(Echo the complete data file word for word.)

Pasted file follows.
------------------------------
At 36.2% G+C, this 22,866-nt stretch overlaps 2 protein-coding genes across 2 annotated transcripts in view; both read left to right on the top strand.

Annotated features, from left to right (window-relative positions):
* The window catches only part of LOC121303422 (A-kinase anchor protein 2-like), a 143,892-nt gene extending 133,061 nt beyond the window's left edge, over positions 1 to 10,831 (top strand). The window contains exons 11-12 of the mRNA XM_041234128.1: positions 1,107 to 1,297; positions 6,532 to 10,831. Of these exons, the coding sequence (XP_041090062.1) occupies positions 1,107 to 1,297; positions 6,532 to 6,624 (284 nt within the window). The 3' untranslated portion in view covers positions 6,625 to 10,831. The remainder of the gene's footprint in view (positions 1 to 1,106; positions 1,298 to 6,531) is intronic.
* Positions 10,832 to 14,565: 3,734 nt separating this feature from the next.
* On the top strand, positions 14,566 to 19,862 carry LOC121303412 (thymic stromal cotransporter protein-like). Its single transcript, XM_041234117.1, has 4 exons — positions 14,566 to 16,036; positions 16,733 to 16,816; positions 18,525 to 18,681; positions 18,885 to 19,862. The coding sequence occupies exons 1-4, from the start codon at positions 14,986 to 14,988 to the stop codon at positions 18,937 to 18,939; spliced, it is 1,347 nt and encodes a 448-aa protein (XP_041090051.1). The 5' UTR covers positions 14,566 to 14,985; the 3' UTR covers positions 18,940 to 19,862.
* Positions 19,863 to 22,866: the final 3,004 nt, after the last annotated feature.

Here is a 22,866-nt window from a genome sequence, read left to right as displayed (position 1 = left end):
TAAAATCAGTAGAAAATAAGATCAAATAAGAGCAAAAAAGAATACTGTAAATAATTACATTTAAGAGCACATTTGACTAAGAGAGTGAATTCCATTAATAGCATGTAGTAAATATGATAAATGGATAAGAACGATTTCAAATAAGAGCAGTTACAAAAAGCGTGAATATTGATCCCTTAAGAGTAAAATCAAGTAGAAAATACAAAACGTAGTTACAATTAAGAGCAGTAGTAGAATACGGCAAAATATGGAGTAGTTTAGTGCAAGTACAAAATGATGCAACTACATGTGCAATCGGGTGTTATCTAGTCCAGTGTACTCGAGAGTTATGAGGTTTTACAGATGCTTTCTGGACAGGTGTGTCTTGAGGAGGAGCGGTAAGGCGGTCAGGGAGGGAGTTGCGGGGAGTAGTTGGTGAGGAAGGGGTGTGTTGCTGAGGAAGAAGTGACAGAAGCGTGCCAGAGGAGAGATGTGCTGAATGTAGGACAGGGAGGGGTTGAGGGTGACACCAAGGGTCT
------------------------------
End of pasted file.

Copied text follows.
At 36.2% G+C, this 22,866-nt stretch overlaps 2 protein-coding genes across 2 annotated transcripts in view; both read left to right on the top strand.

Annotated features, from left to right (window-relative positions):
* The window catches only part of LOC121303422 (A-kinase anchor protein 2-like), a 143,892-nt gene extending 133,061 nt beyond the window's left edge, over positions 1 to 10,831 (top strand). The window contains exons 11-12 of the mRNA XM_041234128.1: positions 1,107 to 1,297; positions 6,532 to 10,831. Of these exons, the coding sequence (XP_041090062.1) occupies positions 1,107 to 1,297; positions 6,532 to 6,624 (284 nt within the window). The 3' untranslated portion in view covers positions 6,625 to 10,831. The remainder of the gene's footprint in view (positions 1 to 1,106; positions 1,298 to 6,531) is intronic.
* Positions 10,832 to 14,565: 3,734 nt separating this feature from the next.
* On the top strand, positions 14,566 to 19,862 carry LOC121303412 (thymic stromal cotransporter protein-like). Its single transcript, XM_041234117.1, has 4 exons — positions 14,566 to 16,036; positions 16,733 to 16,816; positions 18,525 to 18,681; positions 18,885 to 19,862. The coding sequence occupies exons 1-4, from the start codon at positions 14,986 to 14,988 to the stop codon at positions 18,937 to 18,939; spliced, it is 1,347 nt and encodes a 448-aa protein (XP_041090051.1). The 5' UTR covers positions 14,566 to 14,985; the 3' UTR covers positions 18,940 to 19,862.
* Positions 19,863 to 22,866: the final 3,004 nt, after the last annotated feature.

Here is a 22,866-nt window from a genome sequence, read left to right as displayed (position 1 = left end):
TAAAATCAGTAGAAAATAAGATCAAATAAGAGCAAAAAAGAATACTGTAAATAATTACATTTAAGAGCACATTTGACTAAGAGAGTGAATTCCATTAATAGCATGTAGTAAATATGATAAATGGATAAGAACGATTTCAAATAAGAGCAGTTACAAAAAGCGTGAATATTGATCCCTTAAGAGTAAAATCAAGTAGAAAATACAAAACGTAGTTACAATTAAGAGCAGTAGTAGAATACGGCAAAATATGGAGTAGTTTAGTGCAAGTACAAAATGATGCAACTACATGTGCAATCGGGTGTTATCTAGTCCAGTGTACTCGAGAGTTATGAGGTTTTACAGATGCTTTCTGGACAGGTGTGTCTTGAGGAGGAGCGGTAAGGCGGTCAGGGAGGGAGTTGCGGGGAGTAGTTGGTGAGGAAGGGGTGTGTTGCTGAGGAAGAAGTGACAGAAGCGTGCCAGAGGAGAGATGTGCTGAATGTAGGACAGGGAGGGGTTGAGGGTGACACCAAGGGTCT